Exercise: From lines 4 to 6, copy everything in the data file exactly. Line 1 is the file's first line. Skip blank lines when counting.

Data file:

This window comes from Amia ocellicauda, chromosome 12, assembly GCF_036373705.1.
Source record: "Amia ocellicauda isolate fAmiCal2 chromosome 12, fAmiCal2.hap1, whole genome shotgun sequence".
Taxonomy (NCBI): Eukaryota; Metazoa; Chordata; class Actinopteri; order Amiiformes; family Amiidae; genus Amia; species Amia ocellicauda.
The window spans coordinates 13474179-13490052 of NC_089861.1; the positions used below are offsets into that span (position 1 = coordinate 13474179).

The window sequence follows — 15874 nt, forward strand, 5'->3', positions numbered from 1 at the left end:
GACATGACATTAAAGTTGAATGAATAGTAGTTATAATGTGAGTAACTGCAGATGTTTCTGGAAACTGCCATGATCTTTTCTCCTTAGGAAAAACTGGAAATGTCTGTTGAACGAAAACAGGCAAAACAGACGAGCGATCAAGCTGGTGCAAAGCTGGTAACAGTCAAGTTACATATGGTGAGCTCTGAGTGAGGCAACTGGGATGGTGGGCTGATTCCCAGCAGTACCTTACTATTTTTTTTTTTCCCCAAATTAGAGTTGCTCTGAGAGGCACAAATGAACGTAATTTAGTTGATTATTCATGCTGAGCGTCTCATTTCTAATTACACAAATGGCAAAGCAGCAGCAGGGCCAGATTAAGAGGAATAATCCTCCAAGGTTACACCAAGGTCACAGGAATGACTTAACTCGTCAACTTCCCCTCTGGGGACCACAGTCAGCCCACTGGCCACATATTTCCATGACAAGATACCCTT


The window spans coordinates 13474179-13490052 of NC_089861.1; the positions used below are offsets into that span (position 1 = coordinate 13474179).

The window sequence follows — 15874 nt, forward strand, 5'->3', positions numbered from 1 at the left end:
GACATGACATTAAAGTTGAATGAATAGTAGTTATAATGTGAGTAACTGCAGATGTTTCTGGAAACTGCCATGATCTTTTCTCCTTAGGAAAAACTGGAAATGTCTGTTGAACGAAAACAGGCAAAACAGACGAGCGATCAAGCTGGTGCAAAGCTGGTAACAGTCAAGTTACATATGGTGAGCTCTGAGTGAGGCAACTGGGATGGTGGGCTGATTCCCAGCAGTACCTTACTATTTTTTTTTTTCCCCAAATTAGAGTTGCTCTGAGAGGCACAAATGAACGTAATTTAGTTGATTATTCATGCTGAGCGTCTCATTTCTAATTACACAAATGGCAAAGCAGCAGCAGGGCCAGATTAAGAGGAATAATCCTCCAAGGTTACACCAAGGTCACAGGAATGACTTAACTCGTCAACTTCCCCTCTGGGGACCACAGTCAGCCCACTGGCCACATATTTCCATGACAAGATACCCTT